One of the Pharisees asked Jesus to eat with him, and he went into the Pharisee’s house and took his place at the table. And a woman in the city, who was a sinner, having learned that he was eating in the Pharisee’s house, brought an alabaster jar of ointment. She stood behind him at his feet, weeping, and began to bathe his feet with her tears and to dry them with her hair. Then she continued kissing his feet and anointing them with the ointment. Now when the Pharisee who had invited him saw it, he said to himself, “If this man were a prophet, he would have known who and what kind of woman this is who is touching him– that she is a sinner.” Jesus spoke up and said to him, “Simon, I have something to say to you.” “Teacher,” he replied, “Speak.” “A certain creditor had two debtors; one owed five hundred denarii, and the other fifty. When they could not pay, he canceled the debts for both of them. Now which of them will love him more?” Simon answered, “I suppose the one for whom he canceled the greater debt.” And Jesus said to him, “You have judged rightly.” Then turning toward the woman, he said to Simon, “Do you see this woman? I entered your house; you gave me no water for my feet, but she has bathed my feet with her tears and dried them with her hair. You gave me no kiss, but from the time I came in she has not stopped kissing my feet. You did not anoint my head with oil, but she has anointed my feet with ointment. Therefore, I tell you, her sins, which were many, have been forgiven; hence she has shown great love. But the one to whom little is forgiven, loves little.” Then he said to her, “Your sins are forgiven.” But those who were at the table with him began to say among themselves, “Who is this who even forgives sins?” And he said to the woman, “Your faith has saved you; go in peace.”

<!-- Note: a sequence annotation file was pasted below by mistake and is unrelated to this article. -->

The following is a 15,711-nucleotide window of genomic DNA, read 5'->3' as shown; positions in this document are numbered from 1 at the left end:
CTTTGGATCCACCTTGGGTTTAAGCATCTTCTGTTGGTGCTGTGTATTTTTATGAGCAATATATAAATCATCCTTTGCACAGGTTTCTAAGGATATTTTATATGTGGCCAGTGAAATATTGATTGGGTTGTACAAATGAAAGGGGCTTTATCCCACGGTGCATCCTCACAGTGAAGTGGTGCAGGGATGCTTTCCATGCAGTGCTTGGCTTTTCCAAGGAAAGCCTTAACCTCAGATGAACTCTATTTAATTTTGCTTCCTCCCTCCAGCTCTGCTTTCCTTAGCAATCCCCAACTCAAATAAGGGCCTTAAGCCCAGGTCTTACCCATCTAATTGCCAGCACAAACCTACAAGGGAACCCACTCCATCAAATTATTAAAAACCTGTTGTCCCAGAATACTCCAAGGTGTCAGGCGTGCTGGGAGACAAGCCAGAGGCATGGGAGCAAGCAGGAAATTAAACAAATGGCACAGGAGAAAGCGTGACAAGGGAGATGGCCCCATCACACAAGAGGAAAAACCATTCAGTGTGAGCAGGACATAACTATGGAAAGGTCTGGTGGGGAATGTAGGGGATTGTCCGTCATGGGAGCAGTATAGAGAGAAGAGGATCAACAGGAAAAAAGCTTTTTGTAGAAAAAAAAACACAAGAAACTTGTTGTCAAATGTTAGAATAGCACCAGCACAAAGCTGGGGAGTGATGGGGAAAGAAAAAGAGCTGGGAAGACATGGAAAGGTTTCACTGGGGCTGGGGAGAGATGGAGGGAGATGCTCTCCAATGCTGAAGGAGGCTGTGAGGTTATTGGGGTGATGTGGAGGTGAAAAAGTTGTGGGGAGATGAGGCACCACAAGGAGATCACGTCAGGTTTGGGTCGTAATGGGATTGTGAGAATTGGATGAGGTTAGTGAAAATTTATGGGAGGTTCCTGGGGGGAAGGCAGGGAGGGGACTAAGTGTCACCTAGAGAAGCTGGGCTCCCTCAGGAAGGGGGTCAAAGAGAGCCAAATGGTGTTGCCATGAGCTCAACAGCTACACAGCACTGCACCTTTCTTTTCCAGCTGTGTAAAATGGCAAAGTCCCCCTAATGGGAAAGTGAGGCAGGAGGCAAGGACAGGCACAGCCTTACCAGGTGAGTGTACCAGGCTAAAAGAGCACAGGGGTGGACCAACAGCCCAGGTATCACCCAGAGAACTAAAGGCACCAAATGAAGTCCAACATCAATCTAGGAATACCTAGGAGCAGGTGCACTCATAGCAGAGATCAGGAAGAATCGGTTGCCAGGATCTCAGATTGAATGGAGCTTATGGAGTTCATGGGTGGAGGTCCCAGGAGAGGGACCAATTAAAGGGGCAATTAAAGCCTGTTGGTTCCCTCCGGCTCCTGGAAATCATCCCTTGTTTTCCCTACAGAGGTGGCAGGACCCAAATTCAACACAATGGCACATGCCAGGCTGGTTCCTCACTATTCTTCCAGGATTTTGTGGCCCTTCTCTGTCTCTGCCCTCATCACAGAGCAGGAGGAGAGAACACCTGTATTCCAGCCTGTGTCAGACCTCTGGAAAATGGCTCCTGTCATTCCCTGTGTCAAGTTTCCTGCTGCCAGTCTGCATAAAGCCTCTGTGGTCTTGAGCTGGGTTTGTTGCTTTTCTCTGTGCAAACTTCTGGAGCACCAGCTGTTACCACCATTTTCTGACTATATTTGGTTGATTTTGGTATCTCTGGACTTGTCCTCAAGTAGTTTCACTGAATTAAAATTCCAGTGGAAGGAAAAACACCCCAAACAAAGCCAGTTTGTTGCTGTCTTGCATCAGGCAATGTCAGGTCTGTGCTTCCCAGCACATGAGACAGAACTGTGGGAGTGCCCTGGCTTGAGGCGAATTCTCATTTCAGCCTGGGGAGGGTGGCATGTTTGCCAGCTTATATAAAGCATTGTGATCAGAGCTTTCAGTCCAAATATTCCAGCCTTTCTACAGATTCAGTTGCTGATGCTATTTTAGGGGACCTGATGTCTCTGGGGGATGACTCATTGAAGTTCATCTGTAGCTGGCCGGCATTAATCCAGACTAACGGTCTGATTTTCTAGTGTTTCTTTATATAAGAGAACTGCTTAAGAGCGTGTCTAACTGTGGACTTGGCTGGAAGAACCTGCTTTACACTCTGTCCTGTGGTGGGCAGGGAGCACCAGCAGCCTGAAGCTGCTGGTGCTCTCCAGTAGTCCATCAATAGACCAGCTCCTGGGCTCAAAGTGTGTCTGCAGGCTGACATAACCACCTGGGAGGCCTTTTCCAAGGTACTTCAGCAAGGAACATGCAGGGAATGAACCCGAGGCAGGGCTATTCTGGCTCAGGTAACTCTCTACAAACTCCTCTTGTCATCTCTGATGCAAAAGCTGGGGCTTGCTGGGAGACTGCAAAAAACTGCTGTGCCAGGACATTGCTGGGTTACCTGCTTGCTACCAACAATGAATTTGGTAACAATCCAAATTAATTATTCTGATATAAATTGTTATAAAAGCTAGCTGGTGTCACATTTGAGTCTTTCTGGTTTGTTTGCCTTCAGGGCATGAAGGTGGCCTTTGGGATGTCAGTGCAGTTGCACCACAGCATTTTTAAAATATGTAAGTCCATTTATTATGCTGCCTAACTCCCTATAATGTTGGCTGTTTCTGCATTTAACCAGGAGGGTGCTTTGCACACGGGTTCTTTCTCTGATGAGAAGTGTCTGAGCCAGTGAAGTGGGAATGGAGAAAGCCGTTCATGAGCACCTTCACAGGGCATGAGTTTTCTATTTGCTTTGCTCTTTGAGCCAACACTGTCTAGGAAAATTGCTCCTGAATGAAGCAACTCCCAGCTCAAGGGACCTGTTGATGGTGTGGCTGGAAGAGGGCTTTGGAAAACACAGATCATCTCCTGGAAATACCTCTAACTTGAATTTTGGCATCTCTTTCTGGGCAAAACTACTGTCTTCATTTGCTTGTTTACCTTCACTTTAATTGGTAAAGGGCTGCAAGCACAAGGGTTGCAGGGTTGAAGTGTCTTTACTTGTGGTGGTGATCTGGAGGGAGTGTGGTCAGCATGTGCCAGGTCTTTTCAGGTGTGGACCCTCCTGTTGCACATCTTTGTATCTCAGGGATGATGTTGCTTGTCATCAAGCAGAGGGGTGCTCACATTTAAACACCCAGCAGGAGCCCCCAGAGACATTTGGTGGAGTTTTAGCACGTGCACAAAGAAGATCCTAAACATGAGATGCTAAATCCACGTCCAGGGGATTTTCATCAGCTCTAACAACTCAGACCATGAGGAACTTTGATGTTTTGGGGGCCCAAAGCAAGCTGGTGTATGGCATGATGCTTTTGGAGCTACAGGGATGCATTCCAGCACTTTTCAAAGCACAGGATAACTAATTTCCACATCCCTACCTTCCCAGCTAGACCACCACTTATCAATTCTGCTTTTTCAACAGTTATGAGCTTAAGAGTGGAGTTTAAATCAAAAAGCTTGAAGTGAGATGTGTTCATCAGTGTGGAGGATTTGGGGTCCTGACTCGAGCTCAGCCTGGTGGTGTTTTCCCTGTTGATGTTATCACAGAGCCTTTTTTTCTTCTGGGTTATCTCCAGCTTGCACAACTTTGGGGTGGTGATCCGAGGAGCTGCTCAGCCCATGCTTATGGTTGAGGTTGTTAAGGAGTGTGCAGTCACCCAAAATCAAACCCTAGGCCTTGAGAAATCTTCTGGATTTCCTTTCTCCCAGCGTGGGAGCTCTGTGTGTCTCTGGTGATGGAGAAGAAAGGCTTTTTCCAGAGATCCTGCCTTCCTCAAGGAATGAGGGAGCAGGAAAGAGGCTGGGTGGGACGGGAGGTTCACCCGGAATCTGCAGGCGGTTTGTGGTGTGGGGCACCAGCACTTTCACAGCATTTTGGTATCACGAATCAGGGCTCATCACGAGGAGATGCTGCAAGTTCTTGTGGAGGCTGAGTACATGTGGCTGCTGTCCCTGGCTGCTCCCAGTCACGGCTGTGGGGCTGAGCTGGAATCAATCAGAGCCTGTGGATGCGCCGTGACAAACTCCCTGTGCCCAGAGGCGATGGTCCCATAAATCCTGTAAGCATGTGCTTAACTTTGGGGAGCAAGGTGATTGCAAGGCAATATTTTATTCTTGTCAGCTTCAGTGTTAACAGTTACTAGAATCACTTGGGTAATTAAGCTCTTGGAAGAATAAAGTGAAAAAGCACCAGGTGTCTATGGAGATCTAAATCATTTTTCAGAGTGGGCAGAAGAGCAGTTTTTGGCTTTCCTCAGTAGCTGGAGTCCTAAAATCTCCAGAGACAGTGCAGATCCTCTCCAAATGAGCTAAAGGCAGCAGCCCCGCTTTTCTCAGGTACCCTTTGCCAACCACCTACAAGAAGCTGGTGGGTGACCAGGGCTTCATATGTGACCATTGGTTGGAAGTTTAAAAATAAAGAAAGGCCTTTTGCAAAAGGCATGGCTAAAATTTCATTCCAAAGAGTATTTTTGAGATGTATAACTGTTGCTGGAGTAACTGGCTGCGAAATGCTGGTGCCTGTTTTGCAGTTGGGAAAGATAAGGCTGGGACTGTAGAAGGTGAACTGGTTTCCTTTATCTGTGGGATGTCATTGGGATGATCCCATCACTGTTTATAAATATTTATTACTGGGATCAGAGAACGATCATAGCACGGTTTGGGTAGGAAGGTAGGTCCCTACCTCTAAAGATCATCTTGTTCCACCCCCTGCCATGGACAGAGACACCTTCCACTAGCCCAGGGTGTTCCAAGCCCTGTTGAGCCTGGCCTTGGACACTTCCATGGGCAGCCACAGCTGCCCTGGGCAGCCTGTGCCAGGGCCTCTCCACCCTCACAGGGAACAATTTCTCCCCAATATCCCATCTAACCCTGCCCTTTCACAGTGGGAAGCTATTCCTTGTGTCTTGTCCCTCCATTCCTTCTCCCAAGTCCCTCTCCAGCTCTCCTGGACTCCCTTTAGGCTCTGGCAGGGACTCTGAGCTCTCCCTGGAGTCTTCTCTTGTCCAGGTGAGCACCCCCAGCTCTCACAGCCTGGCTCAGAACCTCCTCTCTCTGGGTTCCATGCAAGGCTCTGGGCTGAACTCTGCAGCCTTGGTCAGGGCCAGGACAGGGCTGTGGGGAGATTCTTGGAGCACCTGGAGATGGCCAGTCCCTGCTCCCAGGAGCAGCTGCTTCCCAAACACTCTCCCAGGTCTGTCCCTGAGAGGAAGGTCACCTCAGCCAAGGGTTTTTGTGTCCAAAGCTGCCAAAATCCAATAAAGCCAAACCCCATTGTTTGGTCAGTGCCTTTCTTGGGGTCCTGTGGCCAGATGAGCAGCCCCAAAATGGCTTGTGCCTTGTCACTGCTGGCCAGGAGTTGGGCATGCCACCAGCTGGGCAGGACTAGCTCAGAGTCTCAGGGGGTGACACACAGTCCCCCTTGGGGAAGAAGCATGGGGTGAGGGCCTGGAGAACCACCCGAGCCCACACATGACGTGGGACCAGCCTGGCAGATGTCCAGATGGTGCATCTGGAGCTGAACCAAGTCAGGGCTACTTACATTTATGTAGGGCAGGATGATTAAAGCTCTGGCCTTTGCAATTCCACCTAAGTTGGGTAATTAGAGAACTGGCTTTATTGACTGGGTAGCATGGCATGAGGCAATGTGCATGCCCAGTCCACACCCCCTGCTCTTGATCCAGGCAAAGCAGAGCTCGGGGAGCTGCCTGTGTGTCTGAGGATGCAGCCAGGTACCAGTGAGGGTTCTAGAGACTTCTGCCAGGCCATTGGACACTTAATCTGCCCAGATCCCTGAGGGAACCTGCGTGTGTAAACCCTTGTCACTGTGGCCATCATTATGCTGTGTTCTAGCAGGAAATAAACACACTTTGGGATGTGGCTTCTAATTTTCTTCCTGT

Soon afterwards he went on through cities and villages, proclaiming and bringing the good news of the kingdom of God. The twelve were with him, as well as some women who had been cured of evil spirits and infirmities: Mary, called Magdalene, from whom seven demons had gone out, and Joanna, the wife of Herod’s steward Chuza, and Susanna, and many others, who provided for them out of their resources.